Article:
By: Amy Bennett Williams, Fort Myers News-Press
Southwest Florida’s recent toxic algae blooms were unprecedented in scope, persistence and sheer nastiness. Also unprecedented was how Lee County disposed of some of the crud, shown by science to be potentially carcinogenic to humans.
With $1.61 million from the Florida Department of Environmental Protection, the county hired the California-based firm AECOM to mount a “suck it and truck it” operation, vacuuming algae from Lee County canals, loading the slurry into tanker trucks, then hauling it to North Fort Myers for processing. Martin County, which was also slimed, hired the firm for a smaller treatment operation as well.
The technique is "an absolutely new process," said AECOM's Dan Levy. "There hadn't been the money for it until the governor made his executive order, which freed up the funds." (Rick Scott's state of emergency declaration made $3 million in cleanup money available to hard-hit counties.)
The algae solids were "dewatered," and the resulting mass was taken to a Lee County landfill in Hendry County, with the stipulation that it be covered to protect wildlife.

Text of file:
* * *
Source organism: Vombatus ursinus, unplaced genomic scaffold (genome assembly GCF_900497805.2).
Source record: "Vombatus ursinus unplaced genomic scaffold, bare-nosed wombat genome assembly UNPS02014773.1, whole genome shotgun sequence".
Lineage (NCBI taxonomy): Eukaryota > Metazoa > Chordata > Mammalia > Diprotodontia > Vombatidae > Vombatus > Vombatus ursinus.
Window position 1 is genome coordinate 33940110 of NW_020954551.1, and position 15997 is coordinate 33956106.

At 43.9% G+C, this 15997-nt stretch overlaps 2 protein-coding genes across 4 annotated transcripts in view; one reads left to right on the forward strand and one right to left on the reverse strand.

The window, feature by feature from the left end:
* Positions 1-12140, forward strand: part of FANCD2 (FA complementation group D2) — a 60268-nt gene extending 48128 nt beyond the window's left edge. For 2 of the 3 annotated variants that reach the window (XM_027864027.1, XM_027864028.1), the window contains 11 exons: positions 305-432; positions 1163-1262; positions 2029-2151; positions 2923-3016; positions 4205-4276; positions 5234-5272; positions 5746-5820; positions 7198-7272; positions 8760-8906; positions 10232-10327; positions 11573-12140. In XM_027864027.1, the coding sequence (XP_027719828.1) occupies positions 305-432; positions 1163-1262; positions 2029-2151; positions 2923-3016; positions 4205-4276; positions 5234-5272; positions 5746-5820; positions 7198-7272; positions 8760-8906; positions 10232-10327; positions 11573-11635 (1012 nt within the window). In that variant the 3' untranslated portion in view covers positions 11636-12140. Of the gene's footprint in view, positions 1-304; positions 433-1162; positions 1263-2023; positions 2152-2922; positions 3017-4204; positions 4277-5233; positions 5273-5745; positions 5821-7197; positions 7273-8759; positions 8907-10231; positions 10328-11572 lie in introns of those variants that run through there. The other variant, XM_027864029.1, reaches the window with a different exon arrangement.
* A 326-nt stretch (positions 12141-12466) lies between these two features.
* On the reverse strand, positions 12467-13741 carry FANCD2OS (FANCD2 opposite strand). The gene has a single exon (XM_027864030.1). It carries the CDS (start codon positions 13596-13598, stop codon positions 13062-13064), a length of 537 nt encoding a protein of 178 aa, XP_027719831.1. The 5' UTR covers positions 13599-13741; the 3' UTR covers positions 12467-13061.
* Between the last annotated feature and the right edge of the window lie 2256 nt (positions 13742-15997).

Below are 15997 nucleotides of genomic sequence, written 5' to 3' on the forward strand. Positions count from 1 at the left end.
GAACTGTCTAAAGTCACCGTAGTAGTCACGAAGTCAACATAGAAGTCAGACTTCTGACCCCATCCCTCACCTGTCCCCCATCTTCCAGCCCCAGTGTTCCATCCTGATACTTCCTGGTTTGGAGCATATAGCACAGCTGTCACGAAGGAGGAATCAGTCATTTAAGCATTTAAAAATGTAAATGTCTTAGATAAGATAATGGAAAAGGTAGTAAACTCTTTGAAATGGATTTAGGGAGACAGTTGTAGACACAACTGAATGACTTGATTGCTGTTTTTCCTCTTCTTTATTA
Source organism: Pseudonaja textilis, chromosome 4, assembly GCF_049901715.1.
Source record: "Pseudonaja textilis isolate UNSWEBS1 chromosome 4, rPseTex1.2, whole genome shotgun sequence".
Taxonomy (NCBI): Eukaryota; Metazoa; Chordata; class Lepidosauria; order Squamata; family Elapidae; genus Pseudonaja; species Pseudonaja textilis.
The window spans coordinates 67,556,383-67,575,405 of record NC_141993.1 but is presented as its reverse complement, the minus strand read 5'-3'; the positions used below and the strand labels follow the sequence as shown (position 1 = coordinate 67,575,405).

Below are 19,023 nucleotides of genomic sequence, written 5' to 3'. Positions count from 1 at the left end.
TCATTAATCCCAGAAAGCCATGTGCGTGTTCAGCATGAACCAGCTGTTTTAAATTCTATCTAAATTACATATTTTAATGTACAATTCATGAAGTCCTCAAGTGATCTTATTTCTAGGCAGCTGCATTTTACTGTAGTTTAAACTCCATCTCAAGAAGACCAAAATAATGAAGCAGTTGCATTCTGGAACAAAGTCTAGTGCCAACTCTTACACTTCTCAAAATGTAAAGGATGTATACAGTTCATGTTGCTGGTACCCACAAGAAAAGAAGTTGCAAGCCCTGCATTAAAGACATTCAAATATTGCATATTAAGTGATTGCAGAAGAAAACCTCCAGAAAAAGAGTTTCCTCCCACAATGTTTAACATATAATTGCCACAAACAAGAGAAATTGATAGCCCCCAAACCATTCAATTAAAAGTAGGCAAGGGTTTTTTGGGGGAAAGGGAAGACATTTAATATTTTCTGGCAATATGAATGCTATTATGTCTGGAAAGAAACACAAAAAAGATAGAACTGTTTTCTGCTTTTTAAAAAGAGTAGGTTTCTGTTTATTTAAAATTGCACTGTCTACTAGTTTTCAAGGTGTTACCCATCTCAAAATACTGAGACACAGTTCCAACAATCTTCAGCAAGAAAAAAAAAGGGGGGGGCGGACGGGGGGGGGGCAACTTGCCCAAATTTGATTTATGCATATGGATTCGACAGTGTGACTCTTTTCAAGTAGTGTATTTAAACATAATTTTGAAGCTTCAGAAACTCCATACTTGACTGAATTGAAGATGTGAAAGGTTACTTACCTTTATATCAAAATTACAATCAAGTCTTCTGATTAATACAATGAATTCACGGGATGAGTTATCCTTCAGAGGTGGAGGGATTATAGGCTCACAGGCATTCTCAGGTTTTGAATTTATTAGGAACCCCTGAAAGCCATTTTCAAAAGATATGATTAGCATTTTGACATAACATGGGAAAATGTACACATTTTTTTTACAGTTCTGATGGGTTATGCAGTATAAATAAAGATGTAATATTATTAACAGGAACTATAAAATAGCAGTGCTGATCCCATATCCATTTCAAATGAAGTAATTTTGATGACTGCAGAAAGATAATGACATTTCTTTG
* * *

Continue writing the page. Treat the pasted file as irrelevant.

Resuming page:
The liquids were treated to Florida Department of Environmental Protection standards, said Lee County spokeswoman Betsy Clayton, then transferred into a 5-million-gallon holding pond almost the size of five football fields 50 feet wide and 10 feet deep, before being pumped into a 2,600-foot deep well, below the confined drinking-water aquifer, Clayton said.
Injecting water into this underground geologic region, known as the boulder zone, is not a new notion. Some south Florida municipalities send their treated sewage effluent down there and the South Florida Water Management District has proposed pumping polluted Lake Okeechobee water into the boulder zone during high-water periods to reduce the strain on the Caloosahatchee and St. Lucie estuaries…